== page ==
10 Mind Is An Island (3:39)
11 Frustration (5:20)
12 Going Home (2:41)
13 In The Eyes Of My Friends (3:35)
14 And You Tell Me (5:03)
15 After All The Roads Have Led To Nowhere (Live) (3:21)
16 Explode And Make Up (Live) (4:41)
17 The Slim (Live) (6:26)
01 Gift (4:11)
02 Company Book (3:27)
03 Hoover Dam (3:08)
04 After All The Roads Have Led To Nowhere (3:41)
05 Where Diamonds Are Halos (4:20)
06 Slick (4:03)
07 Going Home (2:13)
08 Running Out Of Time (2:28)
09 Frustration (4:37)
10 Changes (3:43)
11 Can't Help You Any More (2:58)
12 Helpless (3:03)
13 If I Can't Change Your Mind (3:04)
14 In The Eyes Of My Friends (3:11)
15 Clownmaster (2:43)
16 Gee Angel (4:17)
17 Explode And Make Up (4:39)
18 The Slim (8:36)
Links to donwload:
"There is an elite group of artists in the world whose B-sides, the so-called "throwaways" that for some reason didn't make it on to their albums, stand with anything on those albums. Bob Mould is just such an artist. BESIDES collects the studio cuts and live tracks that backed the singles from COPPER BLUE and FILE UNDER: EASY LISTENING. From the studio gem "Needle Hits E," to scorching live versions of "JC Auto," the Who's "Armenia City In The Sky, and the harrowing "The Slim," BESIDES completes the picture of Sugar with the hard melody of the studio and raw emotion of the live stage. It also provides more insight into the songwriting talents of bassist David Barbe, who is represented by four tracks, including "Where Diamonds Are Halos" and "Frustration."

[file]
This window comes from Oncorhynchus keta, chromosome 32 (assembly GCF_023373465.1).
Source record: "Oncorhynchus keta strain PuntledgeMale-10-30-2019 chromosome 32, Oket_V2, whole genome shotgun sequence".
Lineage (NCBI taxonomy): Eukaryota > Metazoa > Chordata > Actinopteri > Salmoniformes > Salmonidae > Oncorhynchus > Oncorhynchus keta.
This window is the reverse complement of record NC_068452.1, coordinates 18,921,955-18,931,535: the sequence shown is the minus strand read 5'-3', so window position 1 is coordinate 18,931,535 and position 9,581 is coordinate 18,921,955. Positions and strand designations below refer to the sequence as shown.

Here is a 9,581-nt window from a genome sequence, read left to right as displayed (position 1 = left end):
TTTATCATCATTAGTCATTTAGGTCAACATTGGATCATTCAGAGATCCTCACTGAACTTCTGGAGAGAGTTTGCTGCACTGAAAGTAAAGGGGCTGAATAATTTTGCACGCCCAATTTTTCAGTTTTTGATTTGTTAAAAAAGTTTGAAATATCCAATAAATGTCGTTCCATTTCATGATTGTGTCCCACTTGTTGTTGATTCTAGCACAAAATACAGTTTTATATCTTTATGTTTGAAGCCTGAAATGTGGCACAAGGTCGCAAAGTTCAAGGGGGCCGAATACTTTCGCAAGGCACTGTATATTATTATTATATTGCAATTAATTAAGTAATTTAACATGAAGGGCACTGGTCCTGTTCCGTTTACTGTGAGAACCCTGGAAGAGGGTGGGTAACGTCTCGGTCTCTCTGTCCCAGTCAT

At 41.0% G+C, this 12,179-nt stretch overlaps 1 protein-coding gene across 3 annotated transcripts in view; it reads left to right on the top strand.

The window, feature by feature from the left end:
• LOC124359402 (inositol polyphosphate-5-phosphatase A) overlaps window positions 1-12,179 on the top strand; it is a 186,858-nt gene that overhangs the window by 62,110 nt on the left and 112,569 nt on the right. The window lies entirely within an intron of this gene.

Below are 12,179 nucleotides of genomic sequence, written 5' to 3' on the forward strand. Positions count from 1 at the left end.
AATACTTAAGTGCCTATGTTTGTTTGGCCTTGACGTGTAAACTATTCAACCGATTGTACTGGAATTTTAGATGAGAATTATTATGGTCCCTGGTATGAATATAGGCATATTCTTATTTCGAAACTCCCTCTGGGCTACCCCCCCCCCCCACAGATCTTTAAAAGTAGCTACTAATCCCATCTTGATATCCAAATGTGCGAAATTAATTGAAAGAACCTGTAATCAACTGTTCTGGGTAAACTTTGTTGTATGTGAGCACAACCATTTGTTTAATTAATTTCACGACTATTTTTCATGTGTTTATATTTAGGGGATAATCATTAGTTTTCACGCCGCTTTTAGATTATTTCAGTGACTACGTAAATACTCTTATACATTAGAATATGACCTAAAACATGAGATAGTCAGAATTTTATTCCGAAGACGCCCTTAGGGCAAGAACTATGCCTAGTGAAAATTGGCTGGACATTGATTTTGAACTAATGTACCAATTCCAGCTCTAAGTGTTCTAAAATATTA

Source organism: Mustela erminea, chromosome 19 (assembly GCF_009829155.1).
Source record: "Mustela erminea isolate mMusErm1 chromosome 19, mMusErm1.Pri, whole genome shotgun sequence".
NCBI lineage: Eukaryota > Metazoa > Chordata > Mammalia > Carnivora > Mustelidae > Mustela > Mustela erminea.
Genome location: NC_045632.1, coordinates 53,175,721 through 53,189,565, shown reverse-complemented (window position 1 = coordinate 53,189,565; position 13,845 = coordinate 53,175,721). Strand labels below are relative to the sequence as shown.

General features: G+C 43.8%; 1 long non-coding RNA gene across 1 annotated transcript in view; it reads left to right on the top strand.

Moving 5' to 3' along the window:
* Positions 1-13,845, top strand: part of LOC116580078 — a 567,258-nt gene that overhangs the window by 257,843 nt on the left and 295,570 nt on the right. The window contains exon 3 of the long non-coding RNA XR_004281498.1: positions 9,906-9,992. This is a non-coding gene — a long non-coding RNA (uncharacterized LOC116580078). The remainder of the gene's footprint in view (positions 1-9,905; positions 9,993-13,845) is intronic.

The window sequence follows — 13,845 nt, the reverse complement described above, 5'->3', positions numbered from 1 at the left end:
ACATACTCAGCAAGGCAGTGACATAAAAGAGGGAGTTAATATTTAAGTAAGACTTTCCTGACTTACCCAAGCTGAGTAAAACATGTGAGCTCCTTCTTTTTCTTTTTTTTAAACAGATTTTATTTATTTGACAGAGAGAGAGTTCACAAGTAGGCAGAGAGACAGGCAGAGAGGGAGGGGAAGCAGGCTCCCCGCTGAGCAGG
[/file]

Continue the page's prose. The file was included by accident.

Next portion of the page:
A must for fans, BESIDES is also powerful evidence that there is even more to Sugar than can be fit into an album or captured in the studio.
BESIDES also features a special bonus. The CD contains an extra CD-ROM track, containing a QuickTime version of the video for the track File Under:Easy Listening track "Gee Angel." The video is accessible on both Macintosh and Windows machines, provided that they are properly configured for CD Plus."